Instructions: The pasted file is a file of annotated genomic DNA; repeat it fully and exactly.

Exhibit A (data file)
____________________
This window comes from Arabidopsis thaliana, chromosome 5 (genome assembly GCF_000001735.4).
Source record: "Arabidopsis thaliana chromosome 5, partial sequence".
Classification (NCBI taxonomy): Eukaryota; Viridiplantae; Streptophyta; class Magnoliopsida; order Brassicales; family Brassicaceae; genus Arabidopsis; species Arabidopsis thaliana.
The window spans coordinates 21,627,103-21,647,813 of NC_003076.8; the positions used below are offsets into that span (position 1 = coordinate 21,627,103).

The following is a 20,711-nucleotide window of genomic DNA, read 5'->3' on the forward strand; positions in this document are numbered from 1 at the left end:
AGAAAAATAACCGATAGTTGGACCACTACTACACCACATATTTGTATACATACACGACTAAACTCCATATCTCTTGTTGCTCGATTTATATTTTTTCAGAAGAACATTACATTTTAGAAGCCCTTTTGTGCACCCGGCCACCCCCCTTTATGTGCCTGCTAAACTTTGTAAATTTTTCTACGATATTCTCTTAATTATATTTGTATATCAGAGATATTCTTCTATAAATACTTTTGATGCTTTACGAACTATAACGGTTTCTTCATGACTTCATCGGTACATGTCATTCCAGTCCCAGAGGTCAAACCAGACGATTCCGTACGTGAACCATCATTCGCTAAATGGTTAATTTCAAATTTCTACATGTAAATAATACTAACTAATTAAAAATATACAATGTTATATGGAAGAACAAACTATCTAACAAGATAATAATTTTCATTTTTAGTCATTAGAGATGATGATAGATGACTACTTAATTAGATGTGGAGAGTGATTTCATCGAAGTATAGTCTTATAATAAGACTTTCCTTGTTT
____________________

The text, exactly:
This window comes from Arabidopsis thaliana, chromosome 5 (genome assembly GCF_000001735.4).
Source record: "Arabidopsis thaliana chromosome 5, partial sequence".
Classification (NCBI taxonomy): Eukaryota; Viridiplantae; Streptophyta; class Magnoliopsida; order Brassicales; family Brassicaceae; genus Arabidopsis; species Arabidopsis thaliana.
The window spans coordinates 21,627,103-21,647,813 of NC_003076.8; the positions used below are offsets into that span (position 1 = coordinate 21,627,103).

The following is a 20,711-nucleotide window of genomic DNA, read 5'->3' on the forward strand; positions in this document are numbered from 1 at the left end:
AGAAAAATAACCGATAGTTGGACCACTACTACACCACATATTTGTATACATACACGACTAAACTCCATATCTCTTGTTGCTCGATTTATATTTTTTCAGAAGAACATTACATTTTAGAAGCCCTTTTGTGCACCCGGCCACCCCCCTTTATGTGCCTGCTAAACTTTGTAAATTTTTCTACGATATTCTCTTAATTATATTTGTATATCAGAGATATTCTTCTATAAATACTTTTGATGCTTTACGAACTATAACGGTTTCTTCATGACTTCATCGGTACATGTCATTCCAGTCCCAGAGGTCAAACCAGACGATTCCGTACGTGAACCATCATTCGCTAAATGGTTAATTTCAAATTTCTACATGTAAATAATACTAACTAATTAAAAATATACAATGTTATATGGAAGAACAAACTATCTAACAAGATAATAATTTTCATTTTTAGTCATTAGAGATGATGATAGATGACTACTTAATTAGATGTGGAGAGTGATTTCATCGAAGTATAGTCTTATAATAAGACTTTCCTTGTTT